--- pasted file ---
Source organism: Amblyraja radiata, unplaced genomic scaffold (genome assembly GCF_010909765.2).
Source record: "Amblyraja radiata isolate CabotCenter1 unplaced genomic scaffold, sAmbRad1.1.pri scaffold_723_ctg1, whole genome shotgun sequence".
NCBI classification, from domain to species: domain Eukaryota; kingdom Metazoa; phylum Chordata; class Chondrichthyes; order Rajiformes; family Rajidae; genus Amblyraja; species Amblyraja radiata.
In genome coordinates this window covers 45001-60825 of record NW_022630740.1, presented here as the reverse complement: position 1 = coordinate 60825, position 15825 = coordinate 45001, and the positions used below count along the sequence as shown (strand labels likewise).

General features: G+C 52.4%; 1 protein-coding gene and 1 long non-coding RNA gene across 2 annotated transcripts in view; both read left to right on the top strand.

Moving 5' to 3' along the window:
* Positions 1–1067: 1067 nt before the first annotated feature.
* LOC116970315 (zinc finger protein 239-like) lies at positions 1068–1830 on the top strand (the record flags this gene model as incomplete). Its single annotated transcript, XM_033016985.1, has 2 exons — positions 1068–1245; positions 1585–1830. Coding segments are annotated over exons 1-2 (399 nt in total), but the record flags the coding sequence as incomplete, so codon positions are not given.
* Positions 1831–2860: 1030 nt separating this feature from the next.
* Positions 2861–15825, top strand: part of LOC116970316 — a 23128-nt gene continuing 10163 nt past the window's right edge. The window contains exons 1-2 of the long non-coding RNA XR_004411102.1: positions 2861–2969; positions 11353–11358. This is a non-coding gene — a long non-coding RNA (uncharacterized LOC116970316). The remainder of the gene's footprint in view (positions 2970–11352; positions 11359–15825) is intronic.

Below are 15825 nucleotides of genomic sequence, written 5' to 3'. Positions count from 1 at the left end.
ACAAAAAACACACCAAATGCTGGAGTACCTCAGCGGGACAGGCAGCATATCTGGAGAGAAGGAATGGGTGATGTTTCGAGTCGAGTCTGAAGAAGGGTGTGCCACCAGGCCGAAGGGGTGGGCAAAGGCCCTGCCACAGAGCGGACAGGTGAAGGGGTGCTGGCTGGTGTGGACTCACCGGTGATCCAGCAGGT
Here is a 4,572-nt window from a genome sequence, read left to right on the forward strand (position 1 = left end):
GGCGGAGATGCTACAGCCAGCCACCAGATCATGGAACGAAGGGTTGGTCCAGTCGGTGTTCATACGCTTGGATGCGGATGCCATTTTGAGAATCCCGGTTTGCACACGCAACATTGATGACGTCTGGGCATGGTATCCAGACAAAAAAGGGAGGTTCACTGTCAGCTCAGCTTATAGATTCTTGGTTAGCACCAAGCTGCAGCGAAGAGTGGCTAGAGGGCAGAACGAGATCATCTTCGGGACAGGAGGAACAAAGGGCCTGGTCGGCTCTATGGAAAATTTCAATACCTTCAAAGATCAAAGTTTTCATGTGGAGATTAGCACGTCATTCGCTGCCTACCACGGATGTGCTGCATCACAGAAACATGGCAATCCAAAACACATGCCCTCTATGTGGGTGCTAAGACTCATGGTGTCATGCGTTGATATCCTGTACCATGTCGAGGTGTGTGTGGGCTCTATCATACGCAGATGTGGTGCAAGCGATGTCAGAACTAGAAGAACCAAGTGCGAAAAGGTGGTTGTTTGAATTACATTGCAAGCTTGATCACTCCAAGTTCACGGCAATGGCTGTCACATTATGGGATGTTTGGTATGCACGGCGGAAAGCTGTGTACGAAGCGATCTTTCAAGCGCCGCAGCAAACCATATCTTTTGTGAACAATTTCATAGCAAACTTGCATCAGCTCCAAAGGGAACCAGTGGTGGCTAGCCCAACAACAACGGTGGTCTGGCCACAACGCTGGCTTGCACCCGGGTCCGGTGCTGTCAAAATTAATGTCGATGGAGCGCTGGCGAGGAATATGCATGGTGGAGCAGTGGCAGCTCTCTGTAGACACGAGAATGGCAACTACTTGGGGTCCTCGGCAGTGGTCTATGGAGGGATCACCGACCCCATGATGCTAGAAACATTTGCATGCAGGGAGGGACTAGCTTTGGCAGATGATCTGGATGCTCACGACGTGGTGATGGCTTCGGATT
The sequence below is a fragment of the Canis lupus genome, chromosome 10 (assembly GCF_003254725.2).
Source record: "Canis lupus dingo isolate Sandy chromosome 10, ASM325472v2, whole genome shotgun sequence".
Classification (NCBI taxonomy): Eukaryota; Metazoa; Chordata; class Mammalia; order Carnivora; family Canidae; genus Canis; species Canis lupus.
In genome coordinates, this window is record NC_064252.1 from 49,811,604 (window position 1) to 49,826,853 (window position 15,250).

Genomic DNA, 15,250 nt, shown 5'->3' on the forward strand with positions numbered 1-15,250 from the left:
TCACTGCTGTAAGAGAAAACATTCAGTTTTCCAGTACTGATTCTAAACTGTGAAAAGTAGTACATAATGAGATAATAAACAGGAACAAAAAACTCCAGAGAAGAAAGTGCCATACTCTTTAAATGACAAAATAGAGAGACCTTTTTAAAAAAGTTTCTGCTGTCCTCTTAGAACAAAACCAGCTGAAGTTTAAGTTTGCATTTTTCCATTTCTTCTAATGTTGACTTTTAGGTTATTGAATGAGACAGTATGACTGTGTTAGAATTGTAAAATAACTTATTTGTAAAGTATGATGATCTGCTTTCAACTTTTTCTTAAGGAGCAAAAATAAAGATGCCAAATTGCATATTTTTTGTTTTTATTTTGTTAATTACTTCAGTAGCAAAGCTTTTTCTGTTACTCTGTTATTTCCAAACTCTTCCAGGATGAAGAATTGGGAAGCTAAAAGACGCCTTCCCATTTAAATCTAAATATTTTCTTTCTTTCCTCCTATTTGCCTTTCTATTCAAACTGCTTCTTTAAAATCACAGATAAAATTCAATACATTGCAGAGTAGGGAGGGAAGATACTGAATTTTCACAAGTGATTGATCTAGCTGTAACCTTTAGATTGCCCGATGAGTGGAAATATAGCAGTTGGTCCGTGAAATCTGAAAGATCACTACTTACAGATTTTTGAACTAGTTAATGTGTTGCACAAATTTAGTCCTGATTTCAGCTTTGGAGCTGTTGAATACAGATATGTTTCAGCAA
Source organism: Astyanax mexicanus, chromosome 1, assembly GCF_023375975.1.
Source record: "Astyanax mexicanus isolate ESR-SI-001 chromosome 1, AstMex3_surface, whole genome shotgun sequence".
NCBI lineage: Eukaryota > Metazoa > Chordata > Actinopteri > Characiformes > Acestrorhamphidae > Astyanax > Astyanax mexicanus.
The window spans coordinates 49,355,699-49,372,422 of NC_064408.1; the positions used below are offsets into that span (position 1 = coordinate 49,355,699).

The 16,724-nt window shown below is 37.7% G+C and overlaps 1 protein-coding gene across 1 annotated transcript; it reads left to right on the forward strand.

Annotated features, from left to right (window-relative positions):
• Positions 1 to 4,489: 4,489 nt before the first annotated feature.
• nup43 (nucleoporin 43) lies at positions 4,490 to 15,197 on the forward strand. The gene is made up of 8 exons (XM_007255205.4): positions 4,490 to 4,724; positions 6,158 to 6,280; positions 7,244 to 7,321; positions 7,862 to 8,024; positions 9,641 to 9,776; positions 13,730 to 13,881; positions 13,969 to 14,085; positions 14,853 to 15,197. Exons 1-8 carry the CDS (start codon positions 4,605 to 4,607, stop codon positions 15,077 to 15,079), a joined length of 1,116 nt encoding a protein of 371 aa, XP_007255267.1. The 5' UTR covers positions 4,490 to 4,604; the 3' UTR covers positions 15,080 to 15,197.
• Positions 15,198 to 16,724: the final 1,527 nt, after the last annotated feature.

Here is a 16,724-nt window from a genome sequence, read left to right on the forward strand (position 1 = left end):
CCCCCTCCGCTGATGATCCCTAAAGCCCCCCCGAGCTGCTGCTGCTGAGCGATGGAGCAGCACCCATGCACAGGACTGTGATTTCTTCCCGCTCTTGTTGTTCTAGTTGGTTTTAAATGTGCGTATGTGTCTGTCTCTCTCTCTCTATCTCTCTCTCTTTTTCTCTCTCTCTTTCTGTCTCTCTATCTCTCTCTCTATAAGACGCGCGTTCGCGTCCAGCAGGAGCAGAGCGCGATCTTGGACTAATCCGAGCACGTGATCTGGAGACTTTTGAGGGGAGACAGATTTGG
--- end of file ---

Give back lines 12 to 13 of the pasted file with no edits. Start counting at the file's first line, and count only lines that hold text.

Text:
ACAAAAAACACACCAAATGCTGGAGTACCTCAGCGGGACAGGCAGCATATCTGGAGAGAAGGAATGGGTGATGTTTCGAGTCGAGTCTGAAGAAGGGTGTGCCACCAGGCCGAAGGGGTGGGCAAAGGCCCTGCCACAGAGCGGACAGGTGAAGGGGTGCTGGCTGGTGTGGACTCACCGGTGATCCAGCAGGT
Here is a 4,572-nt window from a genome sequence, read left to right on the forward strand (position 1 = left end):